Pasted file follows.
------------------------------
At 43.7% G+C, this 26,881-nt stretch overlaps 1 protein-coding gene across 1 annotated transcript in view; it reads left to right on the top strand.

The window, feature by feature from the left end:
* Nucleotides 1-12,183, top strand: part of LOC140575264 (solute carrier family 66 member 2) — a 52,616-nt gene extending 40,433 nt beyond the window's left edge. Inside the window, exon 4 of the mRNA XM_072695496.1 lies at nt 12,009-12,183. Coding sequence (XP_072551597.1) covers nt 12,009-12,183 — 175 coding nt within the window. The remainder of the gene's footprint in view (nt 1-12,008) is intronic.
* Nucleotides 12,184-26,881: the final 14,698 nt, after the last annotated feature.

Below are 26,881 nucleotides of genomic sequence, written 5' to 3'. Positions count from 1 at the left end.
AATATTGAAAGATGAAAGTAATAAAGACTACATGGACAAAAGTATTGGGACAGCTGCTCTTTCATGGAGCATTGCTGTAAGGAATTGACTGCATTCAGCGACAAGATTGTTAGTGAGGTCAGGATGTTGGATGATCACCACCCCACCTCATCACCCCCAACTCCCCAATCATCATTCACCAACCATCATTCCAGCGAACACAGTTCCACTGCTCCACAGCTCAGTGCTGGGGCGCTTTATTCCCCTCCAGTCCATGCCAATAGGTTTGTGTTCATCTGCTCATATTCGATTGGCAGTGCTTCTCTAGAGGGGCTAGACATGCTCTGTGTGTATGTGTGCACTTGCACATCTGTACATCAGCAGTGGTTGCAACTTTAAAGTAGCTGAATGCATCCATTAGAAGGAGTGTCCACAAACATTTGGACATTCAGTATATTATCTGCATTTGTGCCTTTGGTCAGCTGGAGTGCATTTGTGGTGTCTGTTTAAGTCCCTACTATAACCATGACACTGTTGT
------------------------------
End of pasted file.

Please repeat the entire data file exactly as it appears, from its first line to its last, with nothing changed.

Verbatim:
At 43.7% G+C, this 26,881-nt stretch overlaps 1 protein-coding gene across 1 annotated transcript in view; it reads left to right on the top strand.

The window, feature by feature from the left end:
* Nucleotides 1-12,183, top strand: part of LOC140575264 (solute carrier family 66 member 2) — a 52,616-nt gene extending 40,433 nt beyond the window's left edge. Inside the window, exon 4 of the mRNA XM_072695496.1 lies at nt 12,009-12,183. Coding sequence (XP_072551597.1) covers nt 12,009-12,183 — 175 coding nt within the window. The remainder of the gene's footprint in view (nt 1-12,008) is intronic.
* Nucleotides 12,184-26,881: the final 14,698 nt, after the last annotated feature.

Below are 26,881 nucleotides of genomic sequence, written 5' to 3'. Positions count from 1 at the left end.
AATATTGAAAGATGAAAGTAATAAAGACTACATGGACAAAAGTATTGGGACAGCTGCTCTTTCATGGAGCATTGCTGTAAGGAATTGACTGCATTCAGCGACAAGATTGTTAGTGAGGTCAGGATGTTGGATGATCACCACCCCACCTCATCACCCCCAACTCCCCAATCATCATTCACCAACCATCATTCCAGCGAACACAGTTCCACTGCTCCACAGCTCAGTGCTGGGGCGCTTTATTCCCCTCCAGTCCATGCCAATAGGTTTGTGTTCATCTGCTCATATTCGATTGGCAGTGCTTCTCTAGAGGGGCTAGACATGCTCTGTGTGTATGTGTGCACTTGCACATCTGTACATCAGCAGTGGTTGCAACTTTAAAGTAGCTGAATGCATCCATTAGAAGGAGTGTCCACAAACATTTGGACATTCAGTATATTATCTGCATTTGTGCCTTTGGTCAGCTGGAGTGCATTTGTGGTGTCTGTTTAAGTCCCTACTATAACCATGACACTGTTGT